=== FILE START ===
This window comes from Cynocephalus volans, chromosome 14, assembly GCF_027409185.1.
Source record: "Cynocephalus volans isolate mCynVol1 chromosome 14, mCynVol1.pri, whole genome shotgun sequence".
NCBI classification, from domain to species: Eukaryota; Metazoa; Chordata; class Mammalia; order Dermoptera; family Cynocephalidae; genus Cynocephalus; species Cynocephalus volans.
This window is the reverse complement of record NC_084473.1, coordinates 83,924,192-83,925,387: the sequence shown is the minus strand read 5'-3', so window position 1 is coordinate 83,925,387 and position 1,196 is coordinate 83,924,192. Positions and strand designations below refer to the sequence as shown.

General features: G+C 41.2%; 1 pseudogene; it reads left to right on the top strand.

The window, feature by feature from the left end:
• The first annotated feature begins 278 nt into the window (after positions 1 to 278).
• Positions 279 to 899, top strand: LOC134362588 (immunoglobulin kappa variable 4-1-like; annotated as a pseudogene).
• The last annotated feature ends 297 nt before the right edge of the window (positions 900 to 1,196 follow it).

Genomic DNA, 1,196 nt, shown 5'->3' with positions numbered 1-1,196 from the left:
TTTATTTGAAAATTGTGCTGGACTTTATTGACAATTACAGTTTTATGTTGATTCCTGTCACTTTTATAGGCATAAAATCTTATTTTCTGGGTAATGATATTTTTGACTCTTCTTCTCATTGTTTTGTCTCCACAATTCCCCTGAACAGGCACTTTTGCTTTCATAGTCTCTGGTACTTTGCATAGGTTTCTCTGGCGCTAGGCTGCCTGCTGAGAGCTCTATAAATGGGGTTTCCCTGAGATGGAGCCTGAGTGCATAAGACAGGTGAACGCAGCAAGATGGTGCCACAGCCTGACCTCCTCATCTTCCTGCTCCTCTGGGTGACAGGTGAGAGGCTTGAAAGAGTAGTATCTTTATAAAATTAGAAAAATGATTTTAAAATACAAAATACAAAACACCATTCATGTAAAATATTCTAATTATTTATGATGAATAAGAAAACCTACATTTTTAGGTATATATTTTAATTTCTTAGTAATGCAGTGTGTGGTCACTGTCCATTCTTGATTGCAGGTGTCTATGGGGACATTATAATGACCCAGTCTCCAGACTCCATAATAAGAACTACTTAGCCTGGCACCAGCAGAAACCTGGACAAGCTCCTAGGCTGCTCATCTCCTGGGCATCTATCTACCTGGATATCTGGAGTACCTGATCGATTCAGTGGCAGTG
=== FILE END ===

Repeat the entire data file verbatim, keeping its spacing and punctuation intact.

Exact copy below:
This window comes from Cynocephalus volans, chromosome 14, assembly GCF_027409185.1.
Source record: "Cynocephalus volans isolate mCynVol1 chromosome 14, mCynVol1.pri, whole genome shotgun sequence".
NCBI classification, from domain to species: Eukaryota; Metazoa; Chordata; class Mammalia; order Dermoptera; family Cynocephalidae; genus Cynocephalus; species Cynocephalus volans.
This window is the reverse complement of record NC_084473.1, coordinates 83,924,192-83,925,387: the sequence shown is the minus strand read 5'-3', so window position 1 is coordinate 83,925,387 and position 1,196 is coordinate 83,924,192. Positions and strand designations below refer to the sequence as shown.

General features: G+C 41.2%; 1 pseudogene; it reads left to right on the top strand.

The window, feature by feature from the left end:
• The first annotated feature begins 278 nt into the window (after positions 1 to 278).
• Positions 279 to 899, top strand: LOC134362588 (immunoglobulin kappa variable 4-1-like; annotated as a pseudogene).
• The last annotated feature ends 297 nt before the right edge of the window (positions 900 to 1,196 follow it).

Genomic DNA, 1,196 nt, shown 5'->3' with positions numbered 1-1,196 from the left:
TTTATTTGAAAATTGTGCTGGACTTTATTGACAATTACAGTTTTATGTTGATTCCTGTCACTTTTATAGGCATAAAATCTTATTTTCTGGGTAATGATATTTTTGACTCTTCTTCTCATTGTTTTGTCTCCACAATTCCCCTGAACAGGCACTTTTGCTTTCATAGTCTCTGGTACTTTGCATAGGTTTCTCTGGCGCTAGGCTGCCTGCTGAGAGCTCTATAAATGGGGTTTCCCTGAGATGGAGCCTGAGTGCATAAGACAGGTGAACGCAGCAAGATGGTGCCACAGCCTGACCTCCTCATCTTCCTGCTCCTCTGGGTGACAGGTGAGAGGCTTGAAAGAGTAGTATCTTTATAAAATTAGAAAAATGATTTTAAAATACAAAATACAAAACACCATTCATGTAAAATATTCTAATTATTTATGATGAATAAGAAAACCTACATTTTTAGGTATATATTTTAATTTCTTAGTAATGCAGTGTGTGGTCACTGTCCATTCTTGATTGCAGGTGTCTATGGGGACATTATAATGACCCAGTCTCCAGACTCCATAATAAGAACTACTTAGCCTGGCACCAGCAGAAACCTGGACAAGCTCCTAGGCTGCTCATCTCCTGGGCATCTATCTACCTGGATATCTGGAGTACCTGATCGATTCAGTGGCAGTG